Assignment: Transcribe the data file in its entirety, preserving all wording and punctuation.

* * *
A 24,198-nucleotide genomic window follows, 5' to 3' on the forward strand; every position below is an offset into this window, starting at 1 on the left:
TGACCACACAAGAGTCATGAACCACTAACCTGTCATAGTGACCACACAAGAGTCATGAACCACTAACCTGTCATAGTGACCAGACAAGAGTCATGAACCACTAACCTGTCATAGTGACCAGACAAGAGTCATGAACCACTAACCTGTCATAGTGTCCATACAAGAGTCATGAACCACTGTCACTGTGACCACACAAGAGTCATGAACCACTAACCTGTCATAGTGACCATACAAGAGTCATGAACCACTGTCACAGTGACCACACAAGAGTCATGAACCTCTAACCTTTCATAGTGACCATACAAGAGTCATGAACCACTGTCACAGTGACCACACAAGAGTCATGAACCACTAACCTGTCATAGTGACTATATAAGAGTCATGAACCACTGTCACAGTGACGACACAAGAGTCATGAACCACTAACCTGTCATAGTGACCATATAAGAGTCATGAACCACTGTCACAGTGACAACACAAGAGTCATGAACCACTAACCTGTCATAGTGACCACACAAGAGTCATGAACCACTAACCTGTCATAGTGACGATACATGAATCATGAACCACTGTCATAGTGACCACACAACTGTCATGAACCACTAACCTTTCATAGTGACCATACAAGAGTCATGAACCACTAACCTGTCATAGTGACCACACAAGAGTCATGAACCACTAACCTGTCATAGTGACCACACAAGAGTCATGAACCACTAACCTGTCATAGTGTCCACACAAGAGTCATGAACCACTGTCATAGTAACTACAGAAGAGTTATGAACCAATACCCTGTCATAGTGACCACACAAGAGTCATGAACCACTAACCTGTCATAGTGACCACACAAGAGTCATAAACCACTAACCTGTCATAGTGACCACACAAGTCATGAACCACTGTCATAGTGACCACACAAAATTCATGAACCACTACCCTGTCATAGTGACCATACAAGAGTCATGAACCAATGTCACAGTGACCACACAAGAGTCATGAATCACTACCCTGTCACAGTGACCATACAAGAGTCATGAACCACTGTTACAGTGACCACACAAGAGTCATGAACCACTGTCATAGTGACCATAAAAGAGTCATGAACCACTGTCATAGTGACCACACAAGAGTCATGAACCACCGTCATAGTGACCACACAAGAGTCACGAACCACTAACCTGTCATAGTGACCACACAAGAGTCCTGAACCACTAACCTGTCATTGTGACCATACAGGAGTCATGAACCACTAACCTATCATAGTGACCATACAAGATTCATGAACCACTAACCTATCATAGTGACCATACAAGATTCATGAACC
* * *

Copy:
A 24,198-nucleotide genomic window follows, 5' to 3' on the forward strand; every position below is an offset into this window, starting at 1 on the left:
TGACCACACAAGAGTCATGAACCACTAACCTGTCATAGTGACCACACAAGAGTCATGAACCACTAACCTGTCATAGTGACCAGACAAGAGTCATGAACCACTAACCTGTCATAGTGACCAGACAAGAGTCATGAACCACTAACCTGTCATAGTGTCCATACAAGAGTCATGAACCACTGTCACTGTGACCACACAAGAGTCATGAACCACTAACCTGTCATAGTGACCATACAAGAGTCATGAACCACTGTCACAGTGACCACACAAGAGTCATGAACCTCTAACCTTTCATAGTGACCATACAAGAGTCATGAACCACTGTCACAGTGACCACACAAGAGTCATGAACCACTAACCTGTCATAGTGACTATATAAGAGTCATGAACCACTGTCACAGTGACGACACAAGAGTCATGAACCACTAACCTGTCATAGTGACCATATAAGAGTCATGAACCACTGTCACAGTGACAACACAAGAGTCATGAACCACTAACCTGTCATAGTGACCACACAAGAGTCATGAACCACTAACCTGTCATAGTGACGATACATGAATCATGAACCACTGTCATAGTGACCACACAACTGTCATGAACCACTAACCTTTCATAGTGACCATACAAGAGTCATGAACCACTAACCTGTCATAGTGACCACACAAGAGTCATGAACCACTAACCTGTCATAGTGACCACACAAGAGTCATGAACCACTAACCTGTCATAGTGTCCACACAAGAGTCATGAACCACTGTCATAGTAACTACAGAAGAGTTATGAACCAATACCCTGTCATAGTGACCACACAAGAGTCATGAACCACTAACCTGTCATAGTGACCACACAAGAGTCATAAACCACTAACCTGTCATAGTGACCACACAAGTCATGAACCACTGTCATAGTGACCACACAAAATTCATGAACCACTACCCTGTCATAGTGACCATACAAGAGTCATGAACCAATGTCACAGTGACCACACAAGAGTCATGAATCACTACCCTGTCACAGTGACCATACAAGAGTCATGAACCACTGTTACAGTGACCACACAAGAGTCATGAACCACTGTCATAGTGACCATAAAAGAGTCATGAACCACTGTCATAGTGACCACACAAGAGTCATGAACCACCGTCATAGTGACCACACAAGAGTCACGAACCACTAACCTGTCATAGTGACCACACAAGAGTCCTGAACCACTAACCTGTCATTGTGACCATACAGGAGTCATGAACCACTAACCTATCATAGTGACCATACAAGATTCATGAACCACTAACCTATCATAGTGACCATACAAGATTCATGAACC